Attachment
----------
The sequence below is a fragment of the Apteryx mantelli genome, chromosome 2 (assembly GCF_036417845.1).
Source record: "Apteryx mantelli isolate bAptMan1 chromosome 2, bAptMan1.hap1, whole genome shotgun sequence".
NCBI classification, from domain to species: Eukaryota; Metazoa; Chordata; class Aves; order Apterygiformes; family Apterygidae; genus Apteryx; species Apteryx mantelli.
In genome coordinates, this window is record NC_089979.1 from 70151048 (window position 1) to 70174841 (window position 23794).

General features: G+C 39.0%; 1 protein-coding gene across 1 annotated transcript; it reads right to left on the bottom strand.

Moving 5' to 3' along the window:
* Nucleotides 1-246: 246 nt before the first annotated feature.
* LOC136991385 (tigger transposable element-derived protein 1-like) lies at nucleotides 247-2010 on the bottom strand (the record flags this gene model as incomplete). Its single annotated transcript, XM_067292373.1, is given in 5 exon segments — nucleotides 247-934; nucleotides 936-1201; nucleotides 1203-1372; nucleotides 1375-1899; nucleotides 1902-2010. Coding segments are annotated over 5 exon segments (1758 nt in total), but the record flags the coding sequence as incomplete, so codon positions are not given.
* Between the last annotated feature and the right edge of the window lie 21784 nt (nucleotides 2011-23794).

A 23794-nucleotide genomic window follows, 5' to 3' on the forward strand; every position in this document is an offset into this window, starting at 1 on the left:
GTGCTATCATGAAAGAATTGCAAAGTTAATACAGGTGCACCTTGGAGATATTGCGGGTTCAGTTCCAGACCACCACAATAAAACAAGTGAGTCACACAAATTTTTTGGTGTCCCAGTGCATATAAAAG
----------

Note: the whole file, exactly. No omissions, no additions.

The sequence below is a fragment of the Apteryx mantelli genome, chromosome 2 (assembly GCF_036417845.1).
Source record: "Apteryx mantelli isolate bAptMan1 chromosome 2, bAptMan1.hap1, whole genome shotgun sequence".
NCBI classification, from domain to species: Eukaryota; Metazoa; Chordata; class Aves; order Apterygiformes; family Apterygidae; genus Apteryx; species Apteryx mantelli.
In genome coordinates, this window is record NC_089979.1 from 70151048 (window position 1) to 70174841 (window position 23794).

General features: G+C 39.0%; 1 protein-coding gene across 1 annotated transcript; it reads right to left on the bottom strand.

Moving 5' to 3' along the window:
* Nucleotides 1-246: 246 nt before the first annotated feature.
* LOC136991385 (tigger transposable element-derived protein 1-like) lies at nucleotides 247-2010 on the bottom strand (the record flags this gene model as incomplete). Its single annotated transcript, XM_067292373.1, is given in 5 exon segments — nucleotides 247-934; nucleotides 936-1201; nucleotides 1203-1372; nucleotides 1375-1899; nucleotides 1902-2010. Coding segments are annotated over 5 exon segments (1758 nt in total), but the record flags the coding sequence as incomplete, so codon positions are not given.
* Between the last annotated feature and the right edge of the window lie 21784 nt (nucleotides 2011-23794).

A 23794-nucleotide genomic window follows, 5' to 3' on the forward strand; every position in this document is an offset into this window, starting at 1 on the left:
GTGCTATCATGAAAGAATTGCAAAGTTAATACAGGTGCACCTTGGAGATATTGCGGGTTCAGTTCCAGACCACCACAATAAAACAAGTGAGTCACACAAATTTTTTGGTGTCCCAGTGCATATAAAAG